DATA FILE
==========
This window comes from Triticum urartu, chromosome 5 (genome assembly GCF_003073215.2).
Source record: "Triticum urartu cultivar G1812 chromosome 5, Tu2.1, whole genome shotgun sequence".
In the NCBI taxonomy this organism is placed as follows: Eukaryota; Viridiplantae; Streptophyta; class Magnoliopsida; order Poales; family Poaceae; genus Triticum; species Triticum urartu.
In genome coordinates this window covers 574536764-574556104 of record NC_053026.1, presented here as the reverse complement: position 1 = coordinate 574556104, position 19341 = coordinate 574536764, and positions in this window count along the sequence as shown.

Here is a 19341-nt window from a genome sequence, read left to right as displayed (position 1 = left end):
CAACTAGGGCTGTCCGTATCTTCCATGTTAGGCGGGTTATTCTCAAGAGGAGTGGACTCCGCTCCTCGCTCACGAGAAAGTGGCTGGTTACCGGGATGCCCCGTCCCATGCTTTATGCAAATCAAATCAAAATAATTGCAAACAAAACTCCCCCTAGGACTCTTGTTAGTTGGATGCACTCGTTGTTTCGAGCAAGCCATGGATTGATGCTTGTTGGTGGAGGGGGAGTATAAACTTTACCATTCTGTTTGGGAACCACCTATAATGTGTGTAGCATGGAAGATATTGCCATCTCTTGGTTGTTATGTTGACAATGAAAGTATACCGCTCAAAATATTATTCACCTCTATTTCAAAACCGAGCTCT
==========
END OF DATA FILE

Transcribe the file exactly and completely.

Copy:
This window comes from Triticum urartu, chromosome 5 (genome assembly GCF_003073215.2).
Source record: "Triticum urartu cultivar G1812 chromosome 5, Tu2.1, whole genome shotgun sequence".
In the NCBI taxonomy this organism is placed as follows: Eukaryota; Viridiplantae; Streptophyta; class Magnoliopsida; order Poales; family Poaceae; genus Triticum; species Triticum urartu.
In genome coordinates this window covers 574536764-574556104 of record NC_053026.1, presented here as the reverse complement: position 1 = coordinate 574556104, position 19341 = coordinate 574536764, and positions in this window count along the sequence as shown.

Here is a 19341-nt window from a genome sequence, read left to right as displayed (position 1 = left end):
CAACTAGGGCTGTCCGTATCTTCCATGTTAGGCGGGTTATTCTCAAGAGGAGTGGACTCCGCTCCTCGCTCACGAGAAAGTGGCTGGTTACCGGGATGCCCCGTCCCATGCTTTATGCAAATCAAATCAAAATAATTGCAAACAAAACTCCCCCTAGGACTCTTGTTAGTTGGATGCACTCGTTGTTTCGAGCAAGCCATGGATTGATGCTTGTTGGTGGAGGGGGAGTATAAACTTTACCATTCTGTTTGGGAACCACCTATAATGTGTGTAGCATGGAAGATATTGCCATCTCTTGGTTGTTATGTTGACAATGAAAGTATACCGCTCAAAATATTATTCACCTCTATTTCAAAACCGAGCTCT